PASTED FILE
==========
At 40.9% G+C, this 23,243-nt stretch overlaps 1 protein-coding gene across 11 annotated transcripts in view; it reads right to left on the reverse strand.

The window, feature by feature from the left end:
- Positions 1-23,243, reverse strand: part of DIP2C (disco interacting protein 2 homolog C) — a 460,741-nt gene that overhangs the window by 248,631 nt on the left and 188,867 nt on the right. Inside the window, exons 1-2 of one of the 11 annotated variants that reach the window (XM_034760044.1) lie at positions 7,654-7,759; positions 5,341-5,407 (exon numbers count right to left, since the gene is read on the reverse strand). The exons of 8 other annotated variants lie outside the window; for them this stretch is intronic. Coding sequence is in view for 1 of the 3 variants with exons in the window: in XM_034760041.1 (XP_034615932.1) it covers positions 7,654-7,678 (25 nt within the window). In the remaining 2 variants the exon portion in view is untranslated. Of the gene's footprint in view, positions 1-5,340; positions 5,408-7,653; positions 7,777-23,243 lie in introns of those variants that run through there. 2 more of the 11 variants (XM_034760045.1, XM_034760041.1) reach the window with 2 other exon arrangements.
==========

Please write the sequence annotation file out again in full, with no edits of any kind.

At 40.9% G+C, this 23,243-nt stretch overlaps 1 protein-coding gene across 11 annotated transcripts in view; it reads right to left on the reverse strand.

The window, feature by feature from the left end:
- Positions 1-23,243, reverse strand: part of DIP2C (disco interacting protein 2 homolog C) — a 460,741-nt gene that overhangs the window by 248,631 nt on the left and 188,867 nt on the right. Inside the window, exons 1-2 of one of the 11 annotated variants that reach the window (XM_034760044.1) lie at positions 7,654-7,759; positions 5,341-5,407 (exon numbers count right to left, since the gene is read on the reverse strand). The exons of 8 other annotated variants lie outside the window; for them this stretch is intronic. Coding sequence is in view for 1 of the 3 variants with exons in the window: in XM_034760041.1 (XP_034615932.1) it covers positions 7,654-7,678 (25 nt within the window). In the remaining 2 variants the exon portion in view is untranslated. Of the gene's footprint in view, positions 1-5,340; positions 5,408-7,653; positions 7,777-23,243 lie in introns of those variants that run through there. 2 more of the 11 variants (XM_034760045.1, XM_034760041.1) reach the window with 2 other exon arrangements.